• Use intermediaries to facilitate collaboration with traditional businesses. These intermediaries, which may include distributors, systems integrators, and resellers, can play a role in training and overseeing the retail staff. The Panasonic Partners program uses a “train the trainer” approach, in which distributors become trainers. Through the program, Panasonic introduces these intermediaries to new products, business opportunities, and special commercial offers. They use that knowledge to push sales independently with retailers, enabling Panasonic to build up its channel community.13
  • Continually improve trust and transparency. Conduct regular conversations with your partners on the benefits, costs, and objectives of collaboration. Motivate and reward behaviors that foster trust; it should be clear to everyone that transparency with the partner company, adherence to agreed-on processes, and well-aligned incentives are highly valued. An up-front agreement on how to share data is essential, as is a clear understanding of what each partner brings to the table and how the benefits and costs of your joint initiatives will be shared.
  • Encourage and reward behaviors that foster trust. These include candor, openness, and adherence to agreed-on processes. Building trust should begin with your own organization’s behavior, not just what you expect from others.

Exhibit 10: Sample KPIs for measuring in-store promotion effectiveness

Sample KPIs for measuring in-store promotion effectiveness

All of these imperatives will lead both companies to higher levels of maturity and competence. Indeed, the best way to view collaboration is as a joint growth opportunity — a chance to develop more distinctive, stronger capabilities together. Adopting this mind-set will take time and effort. But companies on both sides cannot expect to drive sustainable growth in the future unless they work with, rather than against, each other. Collaboration is no longer a choice; it is the new imperative — and industry players must move now to meet it.

About our research

With the objective of exploring how CPG firms and retailers in India could work together to overcome similar challenges and obstacles, Strategy& and the Federation of Indian Chambers of Commerce and Industry (FICCI) set out in June 2014 to identify potential collaboration areas through a robust research methodology. The research consisted of a survey circulated across more than 500 FICCI FMCG and retail committee members and interviews conducted with leading decision makers across organizations in both sectors. The research also included market visits to traditional and modern trade outlets as well as in-depth discussions with leading e-commerce players.

The survey was conducted across various categories in the CPG and retail sectors (see Exhibit A). It assessed current collaboration initiatives, identified forward-looking opportunities, and enabled articulation of barriers to success. Interviews and market visits were used to further validate findings and recommend a way forward.

Exhibit A: Profiles of the survey respondents

Profiles of the survey respondents


This study was undertaken by Strategy& India with support from the Federation of Indian Chambers of Commerce and Industry (FICCI).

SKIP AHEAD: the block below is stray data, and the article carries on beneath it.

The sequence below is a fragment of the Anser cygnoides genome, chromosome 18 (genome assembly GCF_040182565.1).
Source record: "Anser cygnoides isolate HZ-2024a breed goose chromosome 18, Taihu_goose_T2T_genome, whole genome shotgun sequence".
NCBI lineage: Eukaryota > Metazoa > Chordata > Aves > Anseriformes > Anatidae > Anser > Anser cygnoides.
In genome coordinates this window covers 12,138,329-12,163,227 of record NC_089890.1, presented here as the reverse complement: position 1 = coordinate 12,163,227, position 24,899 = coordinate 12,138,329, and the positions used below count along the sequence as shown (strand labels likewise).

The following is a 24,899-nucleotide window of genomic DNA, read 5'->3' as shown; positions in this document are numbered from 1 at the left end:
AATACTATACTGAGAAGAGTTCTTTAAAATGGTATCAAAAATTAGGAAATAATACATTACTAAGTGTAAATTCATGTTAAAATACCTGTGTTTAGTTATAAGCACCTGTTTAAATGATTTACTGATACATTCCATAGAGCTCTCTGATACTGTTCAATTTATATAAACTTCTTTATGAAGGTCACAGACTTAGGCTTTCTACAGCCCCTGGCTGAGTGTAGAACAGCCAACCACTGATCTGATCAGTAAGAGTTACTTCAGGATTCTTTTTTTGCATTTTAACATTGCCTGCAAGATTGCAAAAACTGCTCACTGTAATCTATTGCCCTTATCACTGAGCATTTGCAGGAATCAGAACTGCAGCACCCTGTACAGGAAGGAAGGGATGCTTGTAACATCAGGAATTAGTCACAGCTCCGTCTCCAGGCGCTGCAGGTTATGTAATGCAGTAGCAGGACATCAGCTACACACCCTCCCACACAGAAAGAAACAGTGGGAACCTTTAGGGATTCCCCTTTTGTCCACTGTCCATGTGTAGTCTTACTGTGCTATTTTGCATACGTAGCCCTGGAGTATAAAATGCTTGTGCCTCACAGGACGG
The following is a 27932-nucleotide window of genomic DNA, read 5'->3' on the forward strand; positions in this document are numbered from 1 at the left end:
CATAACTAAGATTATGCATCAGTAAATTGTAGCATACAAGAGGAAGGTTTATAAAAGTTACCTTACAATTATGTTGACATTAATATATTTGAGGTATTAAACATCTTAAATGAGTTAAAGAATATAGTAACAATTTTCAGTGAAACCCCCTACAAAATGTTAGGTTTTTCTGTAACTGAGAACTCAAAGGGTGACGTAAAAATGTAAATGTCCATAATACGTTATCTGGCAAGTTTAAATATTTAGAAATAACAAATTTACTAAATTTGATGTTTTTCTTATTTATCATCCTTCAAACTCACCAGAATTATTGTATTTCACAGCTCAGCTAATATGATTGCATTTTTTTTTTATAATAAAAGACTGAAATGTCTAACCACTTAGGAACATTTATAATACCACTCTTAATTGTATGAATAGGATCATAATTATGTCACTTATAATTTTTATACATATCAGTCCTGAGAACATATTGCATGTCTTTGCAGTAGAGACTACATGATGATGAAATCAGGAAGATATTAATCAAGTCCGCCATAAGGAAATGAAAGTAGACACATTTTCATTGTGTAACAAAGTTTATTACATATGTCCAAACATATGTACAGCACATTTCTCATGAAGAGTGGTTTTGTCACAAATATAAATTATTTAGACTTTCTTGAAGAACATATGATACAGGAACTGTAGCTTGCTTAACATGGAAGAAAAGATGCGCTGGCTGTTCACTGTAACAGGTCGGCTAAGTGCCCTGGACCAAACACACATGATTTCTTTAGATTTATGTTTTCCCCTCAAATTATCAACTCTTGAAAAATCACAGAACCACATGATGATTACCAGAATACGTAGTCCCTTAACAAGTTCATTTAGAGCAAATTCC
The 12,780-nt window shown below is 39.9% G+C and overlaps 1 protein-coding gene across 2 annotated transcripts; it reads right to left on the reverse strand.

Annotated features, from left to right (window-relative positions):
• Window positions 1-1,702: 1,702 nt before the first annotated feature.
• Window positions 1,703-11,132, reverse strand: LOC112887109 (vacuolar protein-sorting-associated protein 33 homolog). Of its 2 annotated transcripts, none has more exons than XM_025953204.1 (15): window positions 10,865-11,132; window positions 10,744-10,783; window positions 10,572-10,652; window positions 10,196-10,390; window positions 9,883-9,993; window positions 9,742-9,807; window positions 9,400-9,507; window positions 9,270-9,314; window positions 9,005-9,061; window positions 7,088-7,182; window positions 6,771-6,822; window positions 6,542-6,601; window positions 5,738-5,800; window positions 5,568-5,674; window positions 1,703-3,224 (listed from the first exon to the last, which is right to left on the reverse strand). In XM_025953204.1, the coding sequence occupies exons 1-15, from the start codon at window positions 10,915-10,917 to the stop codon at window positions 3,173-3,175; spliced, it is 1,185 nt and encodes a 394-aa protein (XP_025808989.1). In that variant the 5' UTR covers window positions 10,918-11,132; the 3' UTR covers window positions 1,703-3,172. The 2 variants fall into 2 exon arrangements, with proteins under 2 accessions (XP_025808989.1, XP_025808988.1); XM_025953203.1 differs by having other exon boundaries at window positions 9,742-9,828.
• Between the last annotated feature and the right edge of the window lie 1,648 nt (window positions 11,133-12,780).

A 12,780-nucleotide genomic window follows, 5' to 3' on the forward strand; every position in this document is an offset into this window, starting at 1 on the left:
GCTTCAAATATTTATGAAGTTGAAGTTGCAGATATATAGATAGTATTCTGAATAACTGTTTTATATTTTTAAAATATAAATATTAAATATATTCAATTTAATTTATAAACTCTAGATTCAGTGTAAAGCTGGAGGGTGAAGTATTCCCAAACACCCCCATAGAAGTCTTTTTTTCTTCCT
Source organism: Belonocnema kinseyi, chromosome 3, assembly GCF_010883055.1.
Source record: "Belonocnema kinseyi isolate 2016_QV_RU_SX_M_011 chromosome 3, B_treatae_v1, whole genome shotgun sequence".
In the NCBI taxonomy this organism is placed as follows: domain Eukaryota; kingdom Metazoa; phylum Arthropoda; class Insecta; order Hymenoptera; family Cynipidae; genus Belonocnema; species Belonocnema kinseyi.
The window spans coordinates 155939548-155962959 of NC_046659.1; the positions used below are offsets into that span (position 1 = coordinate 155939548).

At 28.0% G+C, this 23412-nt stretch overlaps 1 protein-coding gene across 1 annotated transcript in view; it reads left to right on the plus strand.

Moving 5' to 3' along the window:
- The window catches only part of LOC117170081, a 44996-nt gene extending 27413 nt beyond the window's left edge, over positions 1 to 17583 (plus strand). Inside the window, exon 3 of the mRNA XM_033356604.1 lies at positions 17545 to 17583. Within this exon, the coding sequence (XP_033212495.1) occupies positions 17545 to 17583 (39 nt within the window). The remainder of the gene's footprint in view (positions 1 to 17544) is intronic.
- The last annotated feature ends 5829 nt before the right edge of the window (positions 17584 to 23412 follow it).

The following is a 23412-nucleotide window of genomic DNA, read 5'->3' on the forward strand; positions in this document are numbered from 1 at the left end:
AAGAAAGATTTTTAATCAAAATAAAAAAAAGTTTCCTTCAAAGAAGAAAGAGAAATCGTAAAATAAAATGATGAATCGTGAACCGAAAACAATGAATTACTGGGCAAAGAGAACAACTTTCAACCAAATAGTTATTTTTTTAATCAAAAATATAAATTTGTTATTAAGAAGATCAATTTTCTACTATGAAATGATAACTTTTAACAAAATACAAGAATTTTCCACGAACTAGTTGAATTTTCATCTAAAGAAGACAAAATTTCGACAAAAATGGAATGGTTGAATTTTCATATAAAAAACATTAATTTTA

We thank Kurush Grant, chairman of the FICCI FMPG committee, and Bijou Kurien, chairman of the FICCI retail committee, for their support and guidance in developing this report. We also thank the employees of FICCI, who worked closely with Strategy& in making this report possible.

We are grateful to all those who graciously participated in our survey and interview process; they contributed immensely to the creation of this report.

A special mention is extended to the Strategy& consumer and retail practice for providing valuable insights and examples from around the globe. In particular, we thank Jai Sinha, managing director at Strategy& India; Marco Kesteloo, partner and leader of the Strategy& global retail practice; and Kingshuk Sanyal, formerly a senior associate in the firm’s consumer and retail practice in India, for lending their invaluable expertise to the study.

We also thank all those who contributed to the editing, design, marketing, and production of this report.

We hope this report will be a stepping-stone for readers to explore the potential of collaboration across the CPG and retail landscape in India.


  1. Sagar Malviya, “Hindustan Unilever, Future Group to co-brand bakery products, items to be sold at select Big Bazaar stores,” Economic Times, Aug. 22, 2011.
  2. Carlos Navarro, Juan Valero, Heberto Molina, and Jose L. Marzal, “Go-to-market strategies for emerging markets: How CPGs can better serve the so-called organized trade,” Strategy&, 2013.
  3. “Indian retail market set to touch $865 billion by 2023,” Hindu Business Line, Jan. 28, 2014.
  4. Simon Harper, Marco Kesteloo, Pertti Heinonen, and Amit Kapoor, “The collaboration game: Building value in the retail supply chain,” Strategy&, 2009.
  5. Godrej Consumer Products, “Half yearly communication for the financial year 2013–14,” Nov. 11, 2013.
  6. Samidha Sharma and Boby Kurian, “Amazon takes kirana route to deliver goods,” Times of India, Apr. 24, 2014.
  7. Arpit Verma, “Kobo announces interesting new tablets as Croma takes wraps off a club for bloggers,” TechProne, Jan. 9, 2014.
  8. Sunil Kumar, “Metro develops SRM portal for suppliers,” CXOtoday.com, July 20, 2005.
  9. Godrej Consumer Products, “Half yearly communication for the financial year 2013–14,” Nov. 11, 2013; Shailaja Sharma, “‘At Aditya Birla Retail, we have perfected the hypermarket model’”: interview with Thomas Varghese, DNA India, Dec. 28, 2010.
  10. Akanksha Prasad and Indu Nandakumar, “Apple wakes up to India’s potential; iPhone witnesses four-fold rise in sales in 3 months,” Economic Times, Feb. 8, 2013.
  11. Rich Kauffeld, Johan Sauer, and Sara Bergson, “Partners at the point of sale,” strategy+business, Autumn 2007.
  12. Shailaja Sharma, “‘At Aditya Birla Retail, we have perfected the hypermarket model’”: interview with Thomas Varghese, DNA India, Dec. 28, 2010.
  13. Rizhkant Zha, “Channel is integral part of Panasonic,” Varindia, May 20, 2013.